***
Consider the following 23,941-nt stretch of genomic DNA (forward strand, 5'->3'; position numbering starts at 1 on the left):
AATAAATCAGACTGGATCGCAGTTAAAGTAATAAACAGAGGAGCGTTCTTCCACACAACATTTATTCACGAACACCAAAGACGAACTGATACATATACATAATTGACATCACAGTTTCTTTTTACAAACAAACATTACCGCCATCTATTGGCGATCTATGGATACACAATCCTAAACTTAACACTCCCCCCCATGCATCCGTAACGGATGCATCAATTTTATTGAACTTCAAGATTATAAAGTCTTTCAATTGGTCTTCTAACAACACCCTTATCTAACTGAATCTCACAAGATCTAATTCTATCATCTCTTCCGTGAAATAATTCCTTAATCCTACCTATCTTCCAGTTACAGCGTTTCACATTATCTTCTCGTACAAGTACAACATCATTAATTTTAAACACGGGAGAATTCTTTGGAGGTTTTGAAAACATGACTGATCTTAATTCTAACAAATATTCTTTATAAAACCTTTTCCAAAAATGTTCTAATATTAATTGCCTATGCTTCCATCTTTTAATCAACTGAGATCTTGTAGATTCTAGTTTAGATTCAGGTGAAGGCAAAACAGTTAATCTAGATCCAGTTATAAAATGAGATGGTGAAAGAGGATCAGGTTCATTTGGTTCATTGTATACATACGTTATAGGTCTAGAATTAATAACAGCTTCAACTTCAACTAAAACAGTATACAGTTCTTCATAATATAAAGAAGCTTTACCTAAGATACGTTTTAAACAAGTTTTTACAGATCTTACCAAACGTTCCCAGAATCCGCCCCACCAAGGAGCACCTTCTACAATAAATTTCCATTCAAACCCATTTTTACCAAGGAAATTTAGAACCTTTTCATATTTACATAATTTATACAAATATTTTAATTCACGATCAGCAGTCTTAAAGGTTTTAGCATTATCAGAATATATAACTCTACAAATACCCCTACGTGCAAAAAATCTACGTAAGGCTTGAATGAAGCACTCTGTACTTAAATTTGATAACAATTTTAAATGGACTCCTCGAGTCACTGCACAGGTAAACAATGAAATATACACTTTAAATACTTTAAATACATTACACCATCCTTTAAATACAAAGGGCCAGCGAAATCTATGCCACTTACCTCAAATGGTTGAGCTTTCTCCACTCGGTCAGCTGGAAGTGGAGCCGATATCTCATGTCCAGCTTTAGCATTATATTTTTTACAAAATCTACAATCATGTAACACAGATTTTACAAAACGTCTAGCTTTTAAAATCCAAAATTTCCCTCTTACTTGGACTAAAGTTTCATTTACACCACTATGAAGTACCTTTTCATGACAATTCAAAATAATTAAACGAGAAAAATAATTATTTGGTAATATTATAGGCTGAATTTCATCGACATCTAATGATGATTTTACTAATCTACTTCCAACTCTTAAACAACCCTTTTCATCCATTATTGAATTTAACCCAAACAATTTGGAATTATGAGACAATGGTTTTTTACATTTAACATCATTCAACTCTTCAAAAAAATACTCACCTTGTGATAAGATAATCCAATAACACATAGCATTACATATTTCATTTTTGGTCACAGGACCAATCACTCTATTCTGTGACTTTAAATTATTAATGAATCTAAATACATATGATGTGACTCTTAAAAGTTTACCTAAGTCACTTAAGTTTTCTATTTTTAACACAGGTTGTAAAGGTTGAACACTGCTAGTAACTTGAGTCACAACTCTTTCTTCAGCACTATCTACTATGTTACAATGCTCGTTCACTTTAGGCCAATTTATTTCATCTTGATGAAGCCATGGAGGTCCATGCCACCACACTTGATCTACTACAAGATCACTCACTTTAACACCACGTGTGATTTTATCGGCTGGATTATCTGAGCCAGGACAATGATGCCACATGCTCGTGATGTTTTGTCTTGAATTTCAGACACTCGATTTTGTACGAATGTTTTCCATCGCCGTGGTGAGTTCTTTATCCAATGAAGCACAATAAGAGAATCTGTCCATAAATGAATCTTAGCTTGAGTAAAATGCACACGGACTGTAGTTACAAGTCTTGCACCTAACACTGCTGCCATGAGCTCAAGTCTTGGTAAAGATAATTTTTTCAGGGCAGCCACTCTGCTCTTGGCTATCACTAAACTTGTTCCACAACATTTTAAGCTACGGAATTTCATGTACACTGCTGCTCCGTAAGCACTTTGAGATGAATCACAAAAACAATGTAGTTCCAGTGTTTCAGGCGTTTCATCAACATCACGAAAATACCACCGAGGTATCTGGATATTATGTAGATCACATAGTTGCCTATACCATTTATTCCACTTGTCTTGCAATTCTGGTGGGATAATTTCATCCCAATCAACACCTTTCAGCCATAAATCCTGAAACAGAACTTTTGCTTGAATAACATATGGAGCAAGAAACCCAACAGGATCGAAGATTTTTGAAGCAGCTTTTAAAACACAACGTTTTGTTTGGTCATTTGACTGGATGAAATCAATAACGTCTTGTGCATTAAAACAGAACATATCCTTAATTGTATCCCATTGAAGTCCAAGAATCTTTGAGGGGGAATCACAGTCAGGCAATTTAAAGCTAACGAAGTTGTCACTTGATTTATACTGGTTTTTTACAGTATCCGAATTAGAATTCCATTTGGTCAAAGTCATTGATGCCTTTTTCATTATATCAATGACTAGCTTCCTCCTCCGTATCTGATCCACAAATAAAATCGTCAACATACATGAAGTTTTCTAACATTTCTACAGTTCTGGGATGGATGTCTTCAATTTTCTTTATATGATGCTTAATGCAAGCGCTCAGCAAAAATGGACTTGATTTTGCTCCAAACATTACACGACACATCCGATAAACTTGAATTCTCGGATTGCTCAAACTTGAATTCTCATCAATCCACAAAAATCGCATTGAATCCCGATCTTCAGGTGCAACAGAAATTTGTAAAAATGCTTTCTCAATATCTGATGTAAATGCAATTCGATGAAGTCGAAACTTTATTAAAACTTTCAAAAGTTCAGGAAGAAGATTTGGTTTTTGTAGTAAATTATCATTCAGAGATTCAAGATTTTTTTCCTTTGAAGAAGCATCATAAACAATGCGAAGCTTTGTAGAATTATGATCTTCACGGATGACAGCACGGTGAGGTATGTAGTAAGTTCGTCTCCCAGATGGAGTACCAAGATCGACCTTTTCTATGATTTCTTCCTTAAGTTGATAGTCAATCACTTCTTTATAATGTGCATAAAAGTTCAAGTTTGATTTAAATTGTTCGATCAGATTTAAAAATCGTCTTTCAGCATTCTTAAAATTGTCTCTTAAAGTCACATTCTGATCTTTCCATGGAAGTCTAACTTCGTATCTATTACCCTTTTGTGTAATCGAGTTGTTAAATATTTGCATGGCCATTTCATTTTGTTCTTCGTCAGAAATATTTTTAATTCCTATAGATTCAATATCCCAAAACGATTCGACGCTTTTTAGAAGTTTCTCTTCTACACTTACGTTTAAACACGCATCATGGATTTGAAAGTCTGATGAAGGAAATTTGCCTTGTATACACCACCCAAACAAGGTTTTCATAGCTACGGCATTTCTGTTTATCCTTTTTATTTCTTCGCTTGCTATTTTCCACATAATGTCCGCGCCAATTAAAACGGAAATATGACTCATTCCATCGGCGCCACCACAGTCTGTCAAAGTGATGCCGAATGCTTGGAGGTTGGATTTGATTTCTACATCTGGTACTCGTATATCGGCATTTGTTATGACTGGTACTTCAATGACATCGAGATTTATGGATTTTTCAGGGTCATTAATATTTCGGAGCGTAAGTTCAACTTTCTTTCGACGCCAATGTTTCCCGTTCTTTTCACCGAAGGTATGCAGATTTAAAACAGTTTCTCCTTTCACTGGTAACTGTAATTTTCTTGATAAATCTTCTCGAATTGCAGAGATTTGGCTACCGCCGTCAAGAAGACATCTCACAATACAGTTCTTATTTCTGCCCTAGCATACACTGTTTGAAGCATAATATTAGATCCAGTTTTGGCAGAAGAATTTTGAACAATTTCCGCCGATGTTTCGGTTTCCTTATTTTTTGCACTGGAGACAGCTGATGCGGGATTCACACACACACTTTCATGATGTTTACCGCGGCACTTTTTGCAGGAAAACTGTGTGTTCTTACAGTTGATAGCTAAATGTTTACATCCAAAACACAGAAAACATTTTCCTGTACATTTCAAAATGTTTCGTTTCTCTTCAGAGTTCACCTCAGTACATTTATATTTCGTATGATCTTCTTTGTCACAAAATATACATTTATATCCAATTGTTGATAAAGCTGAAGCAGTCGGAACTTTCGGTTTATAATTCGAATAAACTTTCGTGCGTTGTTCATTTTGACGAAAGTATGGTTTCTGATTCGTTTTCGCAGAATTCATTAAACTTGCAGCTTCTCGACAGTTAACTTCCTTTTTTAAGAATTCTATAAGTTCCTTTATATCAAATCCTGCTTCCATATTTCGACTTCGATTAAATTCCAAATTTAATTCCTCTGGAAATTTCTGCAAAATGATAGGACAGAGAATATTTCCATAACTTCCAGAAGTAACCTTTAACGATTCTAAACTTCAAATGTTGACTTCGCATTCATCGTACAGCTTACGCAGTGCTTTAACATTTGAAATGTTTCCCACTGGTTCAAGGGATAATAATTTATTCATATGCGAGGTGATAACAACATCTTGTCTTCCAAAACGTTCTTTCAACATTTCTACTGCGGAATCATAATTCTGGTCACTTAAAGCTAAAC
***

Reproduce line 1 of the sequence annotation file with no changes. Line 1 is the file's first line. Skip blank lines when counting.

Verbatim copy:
Consider the following 23,941-nt stretch of genomic DNA (forward strand, 5'->3'; position numbering starts at 1 on the left):